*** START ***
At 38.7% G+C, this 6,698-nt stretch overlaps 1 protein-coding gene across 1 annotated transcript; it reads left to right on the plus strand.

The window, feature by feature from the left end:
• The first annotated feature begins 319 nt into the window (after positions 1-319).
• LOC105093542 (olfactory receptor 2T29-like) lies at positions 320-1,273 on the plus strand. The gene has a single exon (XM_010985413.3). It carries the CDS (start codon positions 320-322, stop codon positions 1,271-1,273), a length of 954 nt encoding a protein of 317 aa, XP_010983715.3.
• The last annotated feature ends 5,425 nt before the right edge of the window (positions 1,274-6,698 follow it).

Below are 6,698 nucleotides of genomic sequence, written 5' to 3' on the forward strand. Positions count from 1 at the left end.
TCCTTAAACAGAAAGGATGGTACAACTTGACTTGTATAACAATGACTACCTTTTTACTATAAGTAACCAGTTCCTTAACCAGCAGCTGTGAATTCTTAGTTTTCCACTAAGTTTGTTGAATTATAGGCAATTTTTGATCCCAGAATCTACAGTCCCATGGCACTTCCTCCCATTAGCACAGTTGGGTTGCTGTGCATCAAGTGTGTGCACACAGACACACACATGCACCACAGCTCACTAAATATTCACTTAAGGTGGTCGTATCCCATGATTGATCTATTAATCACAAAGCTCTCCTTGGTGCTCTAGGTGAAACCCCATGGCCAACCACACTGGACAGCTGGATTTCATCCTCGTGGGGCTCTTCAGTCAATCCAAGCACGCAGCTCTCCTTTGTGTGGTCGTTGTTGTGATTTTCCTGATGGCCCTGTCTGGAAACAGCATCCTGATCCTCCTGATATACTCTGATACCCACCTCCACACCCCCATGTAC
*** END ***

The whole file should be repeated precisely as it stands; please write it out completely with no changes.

At 38.7% G+C, this 6,698-nt stretch overlaps 1 protein-coding gene across 1 annotated transcript; it reads left to right on the plus strand.

The window, feature by feature from the left end:
• The first annotated feature begins 319 nt into the window (after positions 1-319).
• LOC105093542 (olfactory receptor 2T29-like) lies at positions 320-1,273 on the plus strand. The gene has a single exon (XM_010985413.3). It carries the CDS (start codon positions 320-322, stop codon positions 1,271-1,273), a length of 954 nt encoding a protein of 317 aa, XP_010983715.3.
• The last annotated feature ends 5,425 nt before the right edge of the window (positions 1,274-6,698 follow it).

Below are 6,698 nucleotides of genomic sequence, written 5' to 3' on the forward strand. Positions count from 1 at the left end.
TCCTTAAACAGAAAGGATGGTACAACTTGACTTGTATAACAATGACTACCTTTTTACTATAAGTAACCAGTTCCTTAACCAGCAGCTGTGAATTCTTAGTTTTCCACTAAGTTTGTTGAATTATAGGCAATTTTTGATCCCAGAATCTACAGTCCCATGGCACTTCCTCCCATTAGCACAGTTGGGTTGCTGTGCATCAAGTGTGTGCACACAGACACACACATGCACCACAGCTCACTAAATATTCACTTAAGGTGGTCGTATCCCATGATTGATCTATTAATCACAAAGCTCTCCTTGGTGCTCTAGGTGAAACCCCATGGCCAACCACACTGGACAGCTGGATTTCATCCTCGTGGGGCTCTTCAGTCAATCCAAGCACGCAGCTCTCCTTTGTGTGGTCGTTGTTGTGATTTTCCTGATGGCCCTGTCTGGAAACAGCATCCTGATCCTCCTGATATACTCTGATACCCACCTCCACACCCCCATGTAC